Monday, 14 April 2014


So here's a question - do we label ourselves or do others put labels on us in relation to our writing? I think probably both occur. We might find a style of writing or a writing genre that we enjoy or perhaps it's a genre we read a lot of and perhaps want to emulate. One of the guys who joined the writing group  is a poet by choice but wanted to extend his reach and so now usually writes a short story each month. However, his stories are filled with poetic sentences and his scenes or characters are usually beautifully described to a depth that I don't ever reach. He simply can't help but write this way - this is what he naturally leans towards. Even his flash ficiton is poetic in form or so it seems to a non-poet like myself.

In addition, it seems that other people can put a label on you too (not always just in relation to writing etiher but that's another story and probably one best left for my work based blog). I think this occurs particuarly at publishing stage (not that I know from experience - yet!) As your publisher starts to market you and your book they need a way of categorising you. It's about niches. It's about fitting you into an already existing slot so that readers can find you easily and buy a genre they enjoy.  It's all about the money of course! I know that if I  head over to the chic-lit section of the book store, there are likely to be lots of pastel coloured book covers, some featuring sophisticated looking young women and cupcakes (I know I'm being terribly stereo-typical here, but I'm sure you know what I mean). If I I go to the Horror section and buy a Stephen King book, I know exactly what I'm getting into.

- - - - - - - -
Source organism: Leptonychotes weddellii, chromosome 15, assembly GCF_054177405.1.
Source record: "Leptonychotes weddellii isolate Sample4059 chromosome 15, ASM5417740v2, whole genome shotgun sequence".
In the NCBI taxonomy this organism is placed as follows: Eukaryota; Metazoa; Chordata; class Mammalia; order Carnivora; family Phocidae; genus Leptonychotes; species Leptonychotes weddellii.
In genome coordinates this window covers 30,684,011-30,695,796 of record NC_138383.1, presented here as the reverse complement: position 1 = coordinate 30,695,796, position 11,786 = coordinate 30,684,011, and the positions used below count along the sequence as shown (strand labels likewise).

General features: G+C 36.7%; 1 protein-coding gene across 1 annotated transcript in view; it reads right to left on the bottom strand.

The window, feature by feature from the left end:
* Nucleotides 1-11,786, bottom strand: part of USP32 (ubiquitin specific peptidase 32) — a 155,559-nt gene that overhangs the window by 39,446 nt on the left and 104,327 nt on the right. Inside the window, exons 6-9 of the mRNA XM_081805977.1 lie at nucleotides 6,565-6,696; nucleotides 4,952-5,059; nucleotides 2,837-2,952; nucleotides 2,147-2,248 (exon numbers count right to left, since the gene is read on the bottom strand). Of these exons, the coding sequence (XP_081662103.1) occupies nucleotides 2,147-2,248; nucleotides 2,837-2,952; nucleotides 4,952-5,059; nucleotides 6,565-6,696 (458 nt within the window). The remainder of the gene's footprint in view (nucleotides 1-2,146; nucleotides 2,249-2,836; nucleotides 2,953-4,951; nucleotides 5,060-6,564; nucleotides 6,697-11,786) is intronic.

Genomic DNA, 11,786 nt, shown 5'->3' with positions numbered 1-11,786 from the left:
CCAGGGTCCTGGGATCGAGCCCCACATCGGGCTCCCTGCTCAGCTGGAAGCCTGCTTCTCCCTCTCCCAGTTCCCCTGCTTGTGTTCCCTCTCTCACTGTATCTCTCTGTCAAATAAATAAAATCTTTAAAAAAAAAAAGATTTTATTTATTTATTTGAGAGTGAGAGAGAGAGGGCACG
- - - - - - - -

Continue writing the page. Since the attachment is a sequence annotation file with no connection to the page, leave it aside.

In many ways this is helpful especially to the reader. The publisher has already done the categorising on my behalf. I can stroll into a bookstore with something in mind, browse the relevant section and hopefully get what I want. It's important if you're interested in getting published to think about your genre in advance as your publisher is going to want it to be as easy as possible to market you and your work. We may like to think that the book we are writing is genre-free, it simply can't be categorised, it doesn't fit into a slot. We're unique aren't we and so is our writing? Yet, you know if you do get published, someone, somewhere is going to have to place your book on the shelf. They're going to take a look at the cover and the title and decide where you should go. Do you want to end up amongst Vampire Romance when you clearly don't fit there.

You think it can't happen - well here's an example of how it can all very easily go wrong even in a title. In our local newsagent the fabulous Wallpaper magazine which is a design, fashion and lifestyle magazine can be found sitting among home interiors and decor simply based on it's title. So if you're about to jump on the publishing bandwagon, take a little time out to consider your genre or niche before you proceed - after all once you've got the opportunity to have an audience read your book, you certainly don't want to be misfiled!


  1. Good advice and Iike your take on labels and genre. Well said.

  2. This is such an important post. When you query your ms the agency or publisher may not even take the time to read it if you have not listed a specific genre.
    Wow a 21 year-old-kitty?

  3. Good thoughts here, Angela. I never thought about how some labels can throw people way off of what is inside of a book.

  4. Good stuff. I think we'd best know our genre and label ourselves as writers - if we can't define it, nobody will find it : )

  5. That last paragraph hit home!

    Damyanti, Co-host A to Z Challenge April 2014, My Latest post

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